Alan: Oh yeah, exactly. A natural support who can help the person navigate the social environment and learn to give the person useful feedback. And I think that’s where support agencies can come in. They can work with people and they can work with employers to help them develop the skills that they need to support successful interaction. Nicole, anything to add on that?

Nicole: Yeah. Take part in self advocacy groups, self advocacy organizations, peer run employment programs where you can learn basic skills. You know: how to be assertive in the workplace. Like, the higher up curriculum. Peer mentoring, finding role models.

Alan: So Nicole, what do you think people who do hire people on the autism spectrum, what do you think they find most surprising once they hire someone?

Nicole: I don’t know. Hyperfocus? Or people can hyperfocus. Narrow focus, boom.

Alan: Yeah, yeah.

Nicole: That, honestly. Or you know, punctuality. Like me, I’m the exact opposite of my sister. Megan is always late all the time. With me, I’m Miss Punctuality. Employers like that. Like, if there’s a [Capitol] Hill visit, you know, I’m always the first one. Okay. I’m always like, “Leave an hour and a half: one half to take public transit, leave an hour and a half get there.” To the whatever policy meeting before everyone else.

Alan: I’m the same way, Nicole.

Nicole: To be early is to be on time is the slogan down here.

Bryan: <laugh>

Alan: Being late, the possibility of being late makes me really anxious.

Nicole: Uh huh, same here. I’m with you. Like me, like me, like, for example, you know, like my sister Megan, and she’s always, you know, late to work late. Everything. She’s always like, you know, come on, chop CHOP’s. Go, let’s get outta here. Quit, pull around. And of the Megan Shy, he’s ly anxious, he’s had depression anxiety during high school years. You look at both of us, were like the exact opposite in some ways.

Bryan: In my experience, what I think employers find surprising is, initially they might have some skepticism about hiring somebody with a disability, but once they do, I think they’re often maybe surprised that they can be a good worker. But I think what surprises them the most is just sort of the value added that they bring to the workplace. You know? Because they bring their own personality and characteristics and things like that.

Nicole: Sometimes we also come with our own health insurance: Medicaid, buy-in…

Bryan: <laugh>, right? but I think employers, you know, find that surprising that it, it really just adds to the workplace in, in many ways, you know, besides just their productivity.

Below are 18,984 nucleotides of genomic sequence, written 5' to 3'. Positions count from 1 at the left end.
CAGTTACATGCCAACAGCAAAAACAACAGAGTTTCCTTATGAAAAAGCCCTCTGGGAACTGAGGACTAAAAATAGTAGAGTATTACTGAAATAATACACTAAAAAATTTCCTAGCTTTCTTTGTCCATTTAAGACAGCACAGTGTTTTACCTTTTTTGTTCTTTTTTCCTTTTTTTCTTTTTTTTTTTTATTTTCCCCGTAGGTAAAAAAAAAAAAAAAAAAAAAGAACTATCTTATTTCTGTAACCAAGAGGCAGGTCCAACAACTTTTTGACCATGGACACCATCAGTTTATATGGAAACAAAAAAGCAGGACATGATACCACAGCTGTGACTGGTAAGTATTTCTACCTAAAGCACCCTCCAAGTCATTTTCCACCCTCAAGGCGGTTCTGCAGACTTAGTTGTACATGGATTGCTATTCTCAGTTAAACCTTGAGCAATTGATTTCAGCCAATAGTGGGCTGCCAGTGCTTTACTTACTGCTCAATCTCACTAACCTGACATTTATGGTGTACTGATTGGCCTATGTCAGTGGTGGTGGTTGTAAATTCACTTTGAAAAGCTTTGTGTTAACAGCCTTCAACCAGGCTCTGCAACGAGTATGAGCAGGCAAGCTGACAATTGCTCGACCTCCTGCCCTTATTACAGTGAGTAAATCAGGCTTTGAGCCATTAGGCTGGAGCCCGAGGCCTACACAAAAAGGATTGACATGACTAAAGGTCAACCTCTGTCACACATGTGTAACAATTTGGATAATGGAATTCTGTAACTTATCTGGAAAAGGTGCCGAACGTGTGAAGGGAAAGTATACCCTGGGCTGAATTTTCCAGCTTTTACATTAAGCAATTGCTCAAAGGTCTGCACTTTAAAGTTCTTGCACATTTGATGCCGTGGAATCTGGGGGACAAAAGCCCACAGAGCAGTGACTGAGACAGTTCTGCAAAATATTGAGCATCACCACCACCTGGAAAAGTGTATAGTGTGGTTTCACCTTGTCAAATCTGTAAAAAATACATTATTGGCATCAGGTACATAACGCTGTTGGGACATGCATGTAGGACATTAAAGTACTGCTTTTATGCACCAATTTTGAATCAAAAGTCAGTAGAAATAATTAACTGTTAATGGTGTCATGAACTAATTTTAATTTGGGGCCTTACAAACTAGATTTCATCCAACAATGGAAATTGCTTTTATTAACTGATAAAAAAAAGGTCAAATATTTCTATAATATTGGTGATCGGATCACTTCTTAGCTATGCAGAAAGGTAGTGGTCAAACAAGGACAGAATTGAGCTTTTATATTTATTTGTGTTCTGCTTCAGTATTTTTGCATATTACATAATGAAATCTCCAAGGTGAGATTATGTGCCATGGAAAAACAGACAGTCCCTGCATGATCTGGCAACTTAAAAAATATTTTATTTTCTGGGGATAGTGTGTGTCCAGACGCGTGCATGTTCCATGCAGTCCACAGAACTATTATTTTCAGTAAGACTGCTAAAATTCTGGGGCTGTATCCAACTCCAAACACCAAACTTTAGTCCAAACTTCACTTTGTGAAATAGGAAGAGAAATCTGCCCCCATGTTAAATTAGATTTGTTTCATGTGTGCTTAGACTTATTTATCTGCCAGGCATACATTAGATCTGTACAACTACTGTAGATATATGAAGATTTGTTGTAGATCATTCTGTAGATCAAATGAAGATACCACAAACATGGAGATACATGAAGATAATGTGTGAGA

Alan: We’re not asking the employer to be charitable when we ask them to hire a person. Yep.

Nicole: Yeah. Diversity is great, great for business. It can boost productivity and boost your bottom line.

Bryan: That’s right. Yeah.

Nicole: We’re seen nowadays with all the shortages.

Alan: There’s a large multinational corporation that does like, cloud-based, I don’t know — technology? I’ve gotten to know some people there in the past year. They’ve decided that having a diverse workforce is really going to strengthen their company. And part of that diversity is neurodiversity. They have a lot of people on the autism spectrum who they’ve hired, and it really benefits their organization pretty dramatically.

Bryan: That’s great. Yeah. More, more companies need to know that. Mm-hmm. All right. Well, any final words as we finish up here, Nicole?

Nicole: Well… embrace autism. Autism is amazingly unique. Totally interesting, sometimes mysterious, you know.

Bryan: Well said.

Nicole: Diversity is great for business, and it’s important nowadays. With all this talk about diversity, equity, inclusion, [it’s important] that autism and disability be at the table. Especially in the nonprofit social service sector.

Bryan: You’re exactly right.

Nicole: Writer agency should be hiring people with disabilities that peer mentors.

Bryan: Great. Thank you. Alan, any departing words?

Alan: Just: I’ve always been amazed in situations I’ve been involved with where, how successful people have been, you know, with just a little bit of support. Usually, some people require more ongoing and intense supports, but–

Nicole: When you’ve met one person with autism, you’ve met one person with autism.

Alan: Yeah, Yeah.

Nicole: You know, we’re not a puzzle, you know? We’re not a puzzle piece to be solved. Even though many of us at times may think in puzzles, we can predict trends, you know, honestly, predicting trends. Like, for instance, I’ve predicted, you know, all like, you know, I’ve, like when CDC guidance, you know, made decisions like black mass un predicted, you know, seeing the trend that I can predict, Okay, that’s gonna result in this surge, that surge told you that was common.

Bryan: Mm-hmm. <affirmative>.

Alan: Yeah. So I think that’s a really good example of, you know you know, someone on the autism spectrum, bringing some, you know, you know, needed skills to a job and valuable skills. And, you know, we just, you know, more employers need to learn just how valuable that employees on the autism spectrum can be to their, their businesses.

Bryan: Great. I agree. Well, thank you both for the amazing training that you did for us and for this podcast.

Nicole: Yeah, that was all the feedback that you got.

Bryan: It’s been very good <laugh>. So thank you both so much.

Alan: Okay. Thank you.

Bryan: All right. Take care.

Green Mountain Disability Stories is the monthly podcast of the UVM Center on Disability and Community Inclusion (CDCI). Each episode features a conversation on some aspect of disability, by and with people with disabilities and their families and advocates. The views of guests on the podcast do not necessarily reflect those of the CDCI.